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The Woman in White the Play (perhaps we are too attached)

Some facts.

ONE. There was a theatrical production of The Woman in White in Rogers Park yesterday afternoon.

TWO. Due to the lameness of my friends, I saw this alone, braving -- yes! braving -- the indignity of solo theatrical attendance COUPLED, I might add, with the fact that this was obviously the perfect opportunity to wear my Wilkie Readalong shirt, which is maybe the dorkiest shirt I own (and I own a Nathaniel Hawthorne shirt purchased at the House of the Seven Gables).

Buy yours today!


TWO. More correctly, I saw half of this play.

THREE. At least one of the characters was so grossly misrepresented, I could not stay. Also I had to get groceries. But more the other thing.

When a book is as derangedly loved as Woman in White is by the Wilkie Collins readalong group, it is a danger to see any adaptation. Because certain things will not tally with how one's brain sees them. And I know that. I do. And I knew it going in.

But MR. FAIRLIE, PEOPLE. Theatrical license/character interpretation, yes yes, but if you're doing literary adaptations, you can't make one character A COMPLETELY DIFFERENT CHARACTER. Mr. Fairlie is a 45 to 50-year-old man who cannot stand noise and is peevish and terrible and basically the greatest thing since Fosco. The Mr. Fairlie of this production, for some bewildering reason, rasped and growled and barked and thundered and I GLARED, because that is not Mr. Fairlie. That is an imposter who has killed the real Mr. Fairlie and stuffed him among the cushions.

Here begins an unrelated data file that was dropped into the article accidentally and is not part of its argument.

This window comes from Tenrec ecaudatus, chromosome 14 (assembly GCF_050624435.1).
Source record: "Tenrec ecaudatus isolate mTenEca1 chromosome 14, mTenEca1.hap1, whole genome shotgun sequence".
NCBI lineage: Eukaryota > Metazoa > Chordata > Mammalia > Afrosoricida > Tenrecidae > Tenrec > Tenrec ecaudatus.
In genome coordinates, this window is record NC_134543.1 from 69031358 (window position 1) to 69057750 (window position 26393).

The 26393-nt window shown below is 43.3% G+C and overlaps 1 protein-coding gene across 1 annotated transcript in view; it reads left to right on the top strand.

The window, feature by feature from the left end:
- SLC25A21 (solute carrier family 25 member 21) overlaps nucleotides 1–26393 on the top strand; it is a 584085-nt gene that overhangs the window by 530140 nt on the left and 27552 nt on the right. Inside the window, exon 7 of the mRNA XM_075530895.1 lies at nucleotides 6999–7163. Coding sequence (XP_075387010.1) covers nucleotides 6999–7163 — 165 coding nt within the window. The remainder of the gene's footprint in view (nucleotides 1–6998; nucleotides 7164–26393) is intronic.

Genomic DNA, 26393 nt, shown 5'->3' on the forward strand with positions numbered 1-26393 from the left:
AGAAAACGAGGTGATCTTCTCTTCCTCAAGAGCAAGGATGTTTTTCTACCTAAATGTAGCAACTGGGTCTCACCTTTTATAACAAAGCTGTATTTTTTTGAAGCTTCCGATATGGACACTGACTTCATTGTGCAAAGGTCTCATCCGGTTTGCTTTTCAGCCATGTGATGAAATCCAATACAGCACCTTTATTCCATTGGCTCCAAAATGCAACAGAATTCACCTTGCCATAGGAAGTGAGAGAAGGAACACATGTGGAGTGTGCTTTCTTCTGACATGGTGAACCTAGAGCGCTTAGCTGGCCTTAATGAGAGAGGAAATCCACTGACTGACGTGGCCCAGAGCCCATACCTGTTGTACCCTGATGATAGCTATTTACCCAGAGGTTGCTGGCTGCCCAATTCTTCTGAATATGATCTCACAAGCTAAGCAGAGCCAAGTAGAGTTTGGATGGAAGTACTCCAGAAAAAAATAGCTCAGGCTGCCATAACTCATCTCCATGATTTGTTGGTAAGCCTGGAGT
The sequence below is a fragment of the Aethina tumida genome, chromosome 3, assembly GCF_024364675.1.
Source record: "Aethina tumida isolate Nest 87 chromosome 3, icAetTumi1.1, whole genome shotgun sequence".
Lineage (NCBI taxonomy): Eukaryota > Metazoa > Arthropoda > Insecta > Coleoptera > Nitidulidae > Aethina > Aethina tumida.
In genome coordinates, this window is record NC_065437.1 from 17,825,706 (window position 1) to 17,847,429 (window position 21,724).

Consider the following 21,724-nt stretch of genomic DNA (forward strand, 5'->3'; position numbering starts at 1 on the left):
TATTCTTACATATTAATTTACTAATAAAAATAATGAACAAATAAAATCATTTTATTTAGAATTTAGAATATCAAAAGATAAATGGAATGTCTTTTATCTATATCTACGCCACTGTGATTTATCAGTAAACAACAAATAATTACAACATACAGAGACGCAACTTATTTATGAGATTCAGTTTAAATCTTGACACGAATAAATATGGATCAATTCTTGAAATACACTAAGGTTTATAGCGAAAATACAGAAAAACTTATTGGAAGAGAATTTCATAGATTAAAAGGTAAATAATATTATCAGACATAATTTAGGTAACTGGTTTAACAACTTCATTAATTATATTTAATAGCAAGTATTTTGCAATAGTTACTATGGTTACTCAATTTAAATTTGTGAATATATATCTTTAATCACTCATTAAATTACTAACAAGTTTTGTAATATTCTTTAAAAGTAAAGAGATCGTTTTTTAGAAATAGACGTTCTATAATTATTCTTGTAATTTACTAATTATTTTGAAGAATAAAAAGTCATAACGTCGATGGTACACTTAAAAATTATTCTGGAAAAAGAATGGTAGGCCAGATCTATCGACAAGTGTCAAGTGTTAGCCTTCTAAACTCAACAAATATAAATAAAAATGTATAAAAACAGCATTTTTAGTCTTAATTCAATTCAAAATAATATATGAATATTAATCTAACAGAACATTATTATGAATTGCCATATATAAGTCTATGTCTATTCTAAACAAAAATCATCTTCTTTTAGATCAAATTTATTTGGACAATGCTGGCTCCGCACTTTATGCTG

The attempted accents were distracting, but that's fine. Fosco was good enough. Sir Percival was good enough. Mrs. Catherick showed promise, but I left before "My hour for tea is half-past five, and my buttered toast waits for nobody." I really do like this theatre. It is TINY and they only do literary adaptations, and that's awesome. But I'm thoroughly disappointed that the director and/or the actor so completely disregarded what the book said about a character.

At least there was this

No actress should be compared to Marian. No one anywhere should be compared to Marian. It is unfair. You might as well compare a person to -- dare I say? A sunbeam, a whirling snowflake caught in a tumultuous updraft, or a sparkling comet up in the firmament shooting past our swiftly turning sphere. Some defy comparison, my friends. Marian Halcombe is one of these.

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